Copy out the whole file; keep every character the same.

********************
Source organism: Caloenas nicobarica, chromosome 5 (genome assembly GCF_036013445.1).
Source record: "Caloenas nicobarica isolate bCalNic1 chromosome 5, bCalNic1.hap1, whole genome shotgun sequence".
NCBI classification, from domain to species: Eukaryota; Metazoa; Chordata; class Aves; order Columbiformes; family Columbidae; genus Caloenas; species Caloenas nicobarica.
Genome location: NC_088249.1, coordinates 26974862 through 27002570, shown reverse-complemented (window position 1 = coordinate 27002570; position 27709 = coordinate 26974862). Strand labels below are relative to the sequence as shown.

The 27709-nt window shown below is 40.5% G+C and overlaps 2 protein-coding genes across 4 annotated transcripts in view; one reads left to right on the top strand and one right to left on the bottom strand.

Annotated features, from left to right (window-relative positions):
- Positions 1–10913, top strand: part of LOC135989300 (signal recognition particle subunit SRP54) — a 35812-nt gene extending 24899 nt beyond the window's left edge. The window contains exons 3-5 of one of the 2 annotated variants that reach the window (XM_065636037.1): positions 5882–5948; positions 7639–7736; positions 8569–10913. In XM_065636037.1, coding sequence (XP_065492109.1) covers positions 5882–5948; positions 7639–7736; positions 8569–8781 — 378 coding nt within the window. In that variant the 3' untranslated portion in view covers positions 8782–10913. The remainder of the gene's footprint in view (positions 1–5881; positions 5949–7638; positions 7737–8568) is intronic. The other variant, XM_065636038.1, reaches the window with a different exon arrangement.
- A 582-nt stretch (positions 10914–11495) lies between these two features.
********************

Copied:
Source organism: Caloenas nicobarica, chromosome 5 (genome assembly GCF_036013445.1).
Source record: "Caloenas nicobarica isolate bCalNic1 chromosome 5, bCalNic1.hap1, whole genome shotgun sequence".
NCBI classification, from domain to species: Eukaryota; Metazoa; Chordata; class Aves; order Columbiformes; family Columbidae; genus Caloenas; species Caloenas nicobarica.
Genome location: NC_088249.1, coordinates 26974862 through 27002570, shown reverse-complemented (window position 1 = coordinate 27002570; position 27709 = coordinate 26974862). Strand labels below are relative to the sequence as shown.

The 27709-nt window shown below is 40.5% G+C and overlaps 2 protein-coding genes across 4 annotated transcripts in view; one reads left to right on the top strand and one right to left on the bottom strand.

Annotated features, from left to right (window-relative positions):
- Positions 1–10913, top strand: part of LOC135989300 (signal recognition particle subunit SRP54) — a 35812-nt gene extending 24899 nt beyond the window's left edge. The window contains exons 3-5 of one of the 2 annotated variants that reach the window (XM_065636037.1): positions 5882–5948; positions 7639–7736; positions 8569–10913. In XM_065636037.1, coding sequence (XP_065492109.1) covers positions 5882–5948; positions 7639–7736; positions 8569–8781 — 378 coding nt within the window. In that variant the 3' untranslated portion in view covers positions 8782–10913. The remainder of the gene's footprint in view (positions 1–5881; positions 5949–7638; positions 7737–8568) is intronic. The other variant, XM_065636038.1, reaches the window with a different exon arrangement.
- A 582-nt stretch (positions 10914–11495) lies between these two features.